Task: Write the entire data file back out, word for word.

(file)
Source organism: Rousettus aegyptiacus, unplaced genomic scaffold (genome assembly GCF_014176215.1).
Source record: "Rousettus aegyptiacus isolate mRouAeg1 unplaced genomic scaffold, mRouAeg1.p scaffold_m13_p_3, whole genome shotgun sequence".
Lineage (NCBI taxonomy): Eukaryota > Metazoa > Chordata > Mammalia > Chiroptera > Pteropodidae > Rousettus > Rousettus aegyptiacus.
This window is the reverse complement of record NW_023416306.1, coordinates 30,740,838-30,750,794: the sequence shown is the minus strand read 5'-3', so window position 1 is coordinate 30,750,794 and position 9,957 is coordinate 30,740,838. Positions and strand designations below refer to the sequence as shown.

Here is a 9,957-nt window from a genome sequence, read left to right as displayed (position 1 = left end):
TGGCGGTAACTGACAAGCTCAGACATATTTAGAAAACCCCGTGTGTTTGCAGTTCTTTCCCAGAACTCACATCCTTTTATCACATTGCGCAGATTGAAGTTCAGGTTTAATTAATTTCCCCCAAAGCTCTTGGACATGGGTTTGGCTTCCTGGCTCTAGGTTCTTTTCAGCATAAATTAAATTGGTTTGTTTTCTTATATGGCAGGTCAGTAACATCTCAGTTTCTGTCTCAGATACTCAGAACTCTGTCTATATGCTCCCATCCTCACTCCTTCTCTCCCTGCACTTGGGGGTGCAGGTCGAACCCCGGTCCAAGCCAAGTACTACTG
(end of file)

Source organism: Rousettus aegyptiacus, unplaced genomic scaffold (genome assembly GCF_014176215.1).
Source record: "Rousettus aegyptiacus isolate mRouAeg1 unplaced genomic scaffold, mRouAeg1.p scaffold_m13_p_3, whole genome shotgun sequence".
Lineage (NCBI taxonomy): Eukaryota > Metazoa > Chordata > Mammalia > Chiroptera > Pteropodidae > Rousettus > Rousettus aegyptiacus.
This window is the reverse complement of record NW_023416306.1, coordinates 30,740,838-30,750,794: the sequence shown is the minus strand read 5'-3', so window position 1 is coordinate 30,750,794 and position 9,957 is coordinate 30,740,838. Positions and strand designations below refer to the sequence as shown.

Here is a 9,957-nt window from a genome sequence, read left to right as displayed (position 1 = left end):
TGGCGGTAACTGACAAGCTCAGACATATTTAGAAAACCCCGTGTGTTTGCAGTTCTTTCCCAGAACTCACATCCTTTTATCACATTGCGCAGATTGAAGTTCAGGTTTAATTAATTTCCCCCAAAGCTCTTGGACATGGGTTTGGCTTCCTGGCTCTAGGTTCTTTTCAGCATAAATTAAATTGGTTTGTTTTCTTATATGGCAGGTCAGTAACATCTCAGTTTCTGTCTCAGATACTCAGAACTCTGTCTATATGCTCCCATCCTCACTCCTTCTCTCCCTGCACTTGGGGGTGCAGGTCGAACCCCGGTCCAAGCCAAGTACTACTG